Typically, these plans are for external use since most banks and investors will need one to decide whether your venture is worth financing.
If you need help, use these standard business plan examples to get an idea of how to write one.
Internal business plan
These plans have several variations depending on their purpose, but they are usually for internal use. Typically, they are lean, meaning they are shorter and include only the highlights of standard ones.
They focus on strategies, deadlines, budgeting, and goals. Lean plans lack detailed descriptions, company background, and other information intended for third parties. Moreover, they use informal language and consist mainly of bullet points.
So, if you want to know how to make a business plan, keep in mind each one serves a different function. For example, lean business plans are mostly for internal use, and they could target different audiences – like your stakeholders, your marketing or sales departments.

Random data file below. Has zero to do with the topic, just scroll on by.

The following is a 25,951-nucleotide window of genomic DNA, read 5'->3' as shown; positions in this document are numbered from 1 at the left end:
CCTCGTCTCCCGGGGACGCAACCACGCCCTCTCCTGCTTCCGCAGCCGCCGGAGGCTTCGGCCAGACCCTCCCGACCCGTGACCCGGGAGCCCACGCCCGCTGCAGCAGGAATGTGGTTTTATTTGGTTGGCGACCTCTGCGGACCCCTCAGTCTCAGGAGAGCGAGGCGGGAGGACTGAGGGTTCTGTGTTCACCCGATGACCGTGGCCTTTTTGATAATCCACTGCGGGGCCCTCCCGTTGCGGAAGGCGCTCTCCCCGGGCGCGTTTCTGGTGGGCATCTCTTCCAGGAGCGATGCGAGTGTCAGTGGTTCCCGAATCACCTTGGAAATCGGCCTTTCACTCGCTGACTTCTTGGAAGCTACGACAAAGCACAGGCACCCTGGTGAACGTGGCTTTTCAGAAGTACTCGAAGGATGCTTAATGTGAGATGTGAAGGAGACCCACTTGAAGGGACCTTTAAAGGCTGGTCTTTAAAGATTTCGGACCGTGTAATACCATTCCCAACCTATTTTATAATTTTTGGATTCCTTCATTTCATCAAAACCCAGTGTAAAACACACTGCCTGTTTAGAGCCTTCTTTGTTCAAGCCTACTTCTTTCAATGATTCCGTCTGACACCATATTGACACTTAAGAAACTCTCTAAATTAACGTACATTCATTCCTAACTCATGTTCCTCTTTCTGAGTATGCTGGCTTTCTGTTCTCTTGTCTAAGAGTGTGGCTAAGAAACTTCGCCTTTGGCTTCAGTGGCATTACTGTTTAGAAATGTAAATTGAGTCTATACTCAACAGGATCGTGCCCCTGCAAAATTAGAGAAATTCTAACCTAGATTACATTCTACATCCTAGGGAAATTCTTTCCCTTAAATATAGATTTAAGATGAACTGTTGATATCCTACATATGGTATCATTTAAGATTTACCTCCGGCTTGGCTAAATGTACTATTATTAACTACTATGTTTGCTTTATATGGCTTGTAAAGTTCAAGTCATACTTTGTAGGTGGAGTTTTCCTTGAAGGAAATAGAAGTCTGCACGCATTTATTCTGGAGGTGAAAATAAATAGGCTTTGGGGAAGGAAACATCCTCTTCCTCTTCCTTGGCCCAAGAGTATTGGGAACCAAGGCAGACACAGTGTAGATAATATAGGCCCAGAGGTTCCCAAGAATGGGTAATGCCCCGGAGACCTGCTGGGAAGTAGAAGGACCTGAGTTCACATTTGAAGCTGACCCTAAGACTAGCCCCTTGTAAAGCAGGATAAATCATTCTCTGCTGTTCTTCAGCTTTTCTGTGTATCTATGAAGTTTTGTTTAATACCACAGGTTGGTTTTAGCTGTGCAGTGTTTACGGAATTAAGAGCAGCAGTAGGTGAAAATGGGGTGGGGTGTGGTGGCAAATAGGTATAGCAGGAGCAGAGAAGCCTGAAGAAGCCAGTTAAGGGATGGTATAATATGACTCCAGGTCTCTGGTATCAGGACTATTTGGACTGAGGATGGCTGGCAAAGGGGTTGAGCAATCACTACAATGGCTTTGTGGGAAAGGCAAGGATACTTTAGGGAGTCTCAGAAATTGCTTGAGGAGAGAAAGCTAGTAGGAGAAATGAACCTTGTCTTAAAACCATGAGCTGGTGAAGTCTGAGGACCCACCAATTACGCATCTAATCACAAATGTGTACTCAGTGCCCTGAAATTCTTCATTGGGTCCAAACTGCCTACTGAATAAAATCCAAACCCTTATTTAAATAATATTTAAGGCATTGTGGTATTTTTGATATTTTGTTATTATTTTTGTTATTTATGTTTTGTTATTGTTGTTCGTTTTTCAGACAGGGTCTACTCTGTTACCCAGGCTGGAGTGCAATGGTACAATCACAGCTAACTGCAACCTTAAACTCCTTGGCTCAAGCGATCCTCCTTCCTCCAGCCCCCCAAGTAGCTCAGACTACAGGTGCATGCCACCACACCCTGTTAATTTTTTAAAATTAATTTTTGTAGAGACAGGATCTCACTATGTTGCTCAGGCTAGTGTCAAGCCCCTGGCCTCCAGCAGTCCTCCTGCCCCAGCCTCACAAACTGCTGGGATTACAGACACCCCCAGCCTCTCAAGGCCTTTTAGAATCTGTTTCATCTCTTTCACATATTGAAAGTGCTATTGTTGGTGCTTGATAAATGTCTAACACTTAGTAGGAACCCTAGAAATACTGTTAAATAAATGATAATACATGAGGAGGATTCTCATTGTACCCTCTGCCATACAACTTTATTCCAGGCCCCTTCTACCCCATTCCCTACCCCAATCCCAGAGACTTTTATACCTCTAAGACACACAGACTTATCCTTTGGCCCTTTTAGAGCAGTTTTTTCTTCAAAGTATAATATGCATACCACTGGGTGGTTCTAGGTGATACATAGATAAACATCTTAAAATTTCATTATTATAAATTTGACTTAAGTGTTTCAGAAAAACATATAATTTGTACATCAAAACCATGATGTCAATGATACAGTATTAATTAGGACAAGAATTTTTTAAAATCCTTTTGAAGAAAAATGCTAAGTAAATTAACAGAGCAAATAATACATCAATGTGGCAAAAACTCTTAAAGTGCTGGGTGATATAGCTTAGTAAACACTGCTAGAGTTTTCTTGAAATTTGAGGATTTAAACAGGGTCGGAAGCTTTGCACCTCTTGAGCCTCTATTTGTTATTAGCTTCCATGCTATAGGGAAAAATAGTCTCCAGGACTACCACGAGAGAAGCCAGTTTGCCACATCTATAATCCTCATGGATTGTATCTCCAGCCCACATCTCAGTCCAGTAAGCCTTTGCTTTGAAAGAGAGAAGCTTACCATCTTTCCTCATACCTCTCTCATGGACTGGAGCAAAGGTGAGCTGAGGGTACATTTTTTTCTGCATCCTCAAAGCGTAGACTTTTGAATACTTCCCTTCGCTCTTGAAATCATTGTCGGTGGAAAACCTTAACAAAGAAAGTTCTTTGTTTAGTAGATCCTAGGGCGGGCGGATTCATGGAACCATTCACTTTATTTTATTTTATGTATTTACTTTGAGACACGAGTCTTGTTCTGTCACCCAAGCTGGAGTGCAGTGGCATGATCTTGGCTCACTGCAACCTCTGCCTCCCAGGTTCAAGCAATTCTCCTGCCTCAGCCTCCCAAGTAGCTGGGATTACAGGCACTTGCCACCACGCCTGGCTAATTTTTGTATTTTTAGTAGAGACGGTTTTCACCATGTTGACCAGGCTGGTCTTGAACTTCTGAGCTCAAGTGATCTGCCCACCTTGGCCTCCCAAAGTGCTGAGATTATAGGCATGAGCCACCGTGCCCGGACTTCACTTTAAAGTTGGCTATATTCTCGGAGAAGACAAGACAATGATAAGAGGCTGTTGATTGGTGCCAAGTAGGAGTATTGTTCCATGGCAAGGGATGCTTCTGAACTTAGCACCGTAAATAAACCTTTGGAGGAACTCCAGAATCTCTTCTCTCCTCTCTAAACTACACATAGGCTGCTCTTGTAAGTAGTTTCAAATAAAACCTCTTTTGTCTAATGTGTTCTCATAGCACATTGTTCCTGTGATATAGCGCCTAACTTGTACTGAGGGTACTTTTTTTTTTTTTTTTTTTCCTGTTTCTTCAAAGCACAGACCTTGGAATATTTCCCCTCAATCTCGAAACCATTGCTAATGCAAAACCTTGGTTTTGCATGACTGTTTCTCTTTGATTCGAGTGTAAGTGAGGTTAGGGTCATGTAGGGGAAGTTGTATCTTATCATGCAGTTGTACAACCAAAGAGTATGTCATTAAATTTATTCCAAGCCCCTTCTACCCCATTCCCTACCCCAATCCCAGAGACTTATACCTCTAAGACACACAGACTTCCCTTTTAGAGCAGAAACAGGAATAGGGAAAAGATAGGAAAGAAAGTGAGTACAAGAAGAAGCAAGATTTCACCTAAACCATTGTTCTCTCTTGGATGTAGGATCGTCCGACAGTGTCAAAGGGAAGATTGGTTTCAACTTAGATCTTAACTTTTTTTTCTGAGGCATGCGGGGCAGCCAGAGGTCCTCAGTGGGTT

Now that you know the two main categories, let’s dive into the specifics.
Startup business plan
Startup business plans could be either lean or standard, but more often than not, their structure follows the standard business plan format. And since you are here to understand how to write a business plan, here are the questions one startup should answer.
- Who are you, and what is your company?
- What problems will your products or services solve?
- Who are your main competitors? Why are you better than them?
- What are your strategies, tactics, and milestones?
- And last but not least, you should include financial analysis, forecast, cash flow, and balance sheets.
Also, If your startup needs funding (which is often the case), you should include a section about what you will do with the money.
So, what does a startup business plan look like?
Feasibility business plan
This plan’s purpose is to answer two simple questions – will anyone purchase your product or service, and could your venture be profitable.